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If you are advocating for the usage of the plural pronoun they as a non-gender specific singular, they have been doing that in Kentucky for a long time. If you ask a Kentuckian if they is going to the theater they will say "Shore, they done gone there yesterday, too."




You don't discuss what seems to me the obvious choice – the gender-neutral singular pronoun we already have – 'it.' Do we just reserve that for things of no gender?
From your confused auntie – who has been trying to encourage the use of 'niephews' to replace 'nieces and nephews'!


david troxel


As Bill Clinton said, "it depends on what your definition of is is".

This is much ado about nothing. Existential naval gazing at it's best.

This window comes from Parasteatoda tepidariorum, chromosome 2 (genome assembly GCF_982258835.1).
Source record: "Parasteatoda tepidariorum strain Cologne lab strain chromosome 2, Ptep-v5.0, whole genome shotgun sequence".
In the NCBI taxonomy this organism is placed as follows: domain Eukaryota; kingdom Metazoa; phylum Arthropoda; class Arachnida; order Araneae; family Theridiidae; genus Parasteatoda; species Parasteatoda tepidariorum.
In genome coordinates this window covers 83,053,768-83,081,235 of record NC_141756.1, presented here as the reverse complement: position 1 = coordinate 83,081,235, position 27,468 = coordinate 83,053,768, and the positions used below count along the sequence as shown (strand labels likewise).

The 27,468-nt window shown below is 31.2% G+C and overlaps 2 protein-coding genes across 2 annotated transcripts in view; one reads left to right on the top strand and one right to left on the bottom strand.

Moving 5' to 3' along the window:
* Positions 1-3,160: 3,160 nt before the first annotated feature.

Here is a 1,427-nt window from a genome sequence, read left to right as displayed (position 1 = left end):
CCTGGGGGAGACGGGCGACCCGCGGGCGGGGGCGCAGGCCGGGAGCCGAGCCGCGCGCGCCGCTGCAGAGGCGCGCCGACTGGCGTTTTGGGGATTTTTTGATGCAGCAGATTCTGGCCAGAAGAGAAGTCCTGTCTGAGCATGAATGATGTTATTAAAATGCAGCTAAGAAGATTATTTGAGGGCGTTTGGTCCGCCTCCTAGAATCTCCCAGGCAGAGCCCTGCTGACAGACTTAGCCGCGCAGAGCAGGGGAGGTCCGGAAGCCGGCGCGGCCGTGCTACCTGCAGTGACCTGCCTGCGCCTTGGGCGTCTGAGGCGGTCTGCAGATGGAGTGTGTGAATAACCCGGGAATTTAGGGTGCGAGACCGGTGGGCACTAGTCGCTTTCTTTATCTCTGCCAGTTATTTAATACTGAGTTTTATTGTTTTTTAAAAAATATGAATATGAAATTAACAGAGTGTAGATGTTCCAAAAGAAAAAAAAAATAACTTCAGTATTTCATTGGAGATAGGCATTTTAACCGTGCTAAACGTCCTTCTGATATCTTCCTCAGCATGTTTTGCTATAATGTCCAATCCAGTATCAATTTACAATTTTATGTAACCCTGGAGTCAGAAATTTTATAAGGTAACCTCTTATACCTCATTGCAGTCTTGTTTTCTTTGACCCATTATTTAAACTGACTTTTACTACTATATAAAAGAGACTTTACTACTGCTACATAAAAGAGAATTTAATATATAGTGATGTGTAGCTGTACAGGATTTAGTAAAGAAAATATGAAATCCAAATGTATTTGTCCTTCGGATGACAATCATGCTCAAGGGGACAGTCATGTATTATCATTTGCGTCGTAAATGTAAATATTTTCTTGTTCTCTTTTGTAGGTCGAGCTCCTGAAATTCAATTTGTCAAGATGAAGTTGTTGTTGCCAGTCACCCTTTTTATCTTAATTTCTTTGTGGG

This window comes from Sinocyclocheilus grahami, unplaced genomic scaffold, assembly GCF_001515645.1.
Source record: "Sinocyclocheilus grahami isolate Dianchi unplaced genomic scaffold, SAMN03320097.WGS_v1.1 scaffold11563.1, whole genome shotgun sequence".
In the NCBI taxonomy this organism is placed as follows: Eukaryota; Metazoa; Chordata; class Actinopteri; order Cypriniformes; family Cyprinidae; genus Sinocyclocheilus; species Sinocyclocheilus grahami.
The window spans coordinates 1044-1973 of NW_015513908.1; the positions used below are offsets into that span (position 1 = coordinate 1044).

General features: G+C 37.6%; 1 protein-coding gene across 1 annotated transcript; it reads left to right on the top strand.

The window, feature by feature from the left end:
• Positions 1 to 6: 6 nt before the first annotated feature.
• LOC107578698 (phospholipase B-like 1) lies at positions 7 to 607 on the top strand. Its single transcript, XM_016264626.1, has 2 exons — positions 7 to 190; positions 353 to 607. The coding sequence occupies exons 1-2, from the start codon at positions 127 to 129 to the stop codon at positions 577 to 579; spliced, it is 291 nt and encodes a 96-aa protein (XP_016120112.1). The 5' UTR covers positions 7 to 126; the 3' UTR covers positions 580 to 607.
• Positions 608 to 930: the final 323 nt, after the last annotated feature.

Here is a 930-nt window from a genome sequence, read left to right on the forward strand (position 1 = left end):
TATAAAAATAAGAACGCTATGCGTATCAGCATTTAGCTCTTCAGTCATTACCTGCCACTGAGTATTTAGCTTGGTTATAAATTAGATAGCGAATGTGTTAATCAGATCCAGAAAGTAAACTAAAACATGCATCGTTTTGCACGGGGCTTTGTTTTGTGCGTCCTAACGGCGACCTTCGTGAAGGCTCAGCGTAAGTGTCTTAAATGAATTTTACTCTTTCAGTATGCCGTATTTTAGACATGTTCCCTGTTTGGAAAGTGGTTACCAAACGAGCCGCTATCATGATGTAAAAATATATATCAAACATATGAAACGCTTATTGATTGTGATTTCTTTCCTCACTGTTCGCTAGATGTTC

Gender confusion is nothing more than dysfunction seen through a prism of titillation, novelty, and PC voyeurism.
Tradition means giving votes to the most obscure of all classes, our ancestors. It is the democracy of the dead. Tradition refuses to submit to that arrogant oligarchy who merely happen to be walking around.” – Orthodoxy, 1908 GK Chesterton.




Russell! I didn't know you ever ventured over to my crevice of the internet. How the hell are you doing?

So I gather that in your opinion the whole issue of gender-neutral pronouns is (1) not important and (2) distracting everyone from what is important. But when you list the issues that (what we'll agree to conventionally call) the left should be trying to make real progress on—“equality, peace, fairness, environmental protection . . .”, the first one on there is equality. I’d submit that recognizing people’s gender identities as identities that belong to real, valid people is as important a part of equality as validating people’s racial or ethnic or religious (etc.) identities. Which is to say, I don’t think the issue is a distraction. There’s not just one avenue to make progress on, and no culture (and no individual progressive) has to finish one before moving on to the next. That’s why I think about this stuff at the same time I’m planning on getting to the land.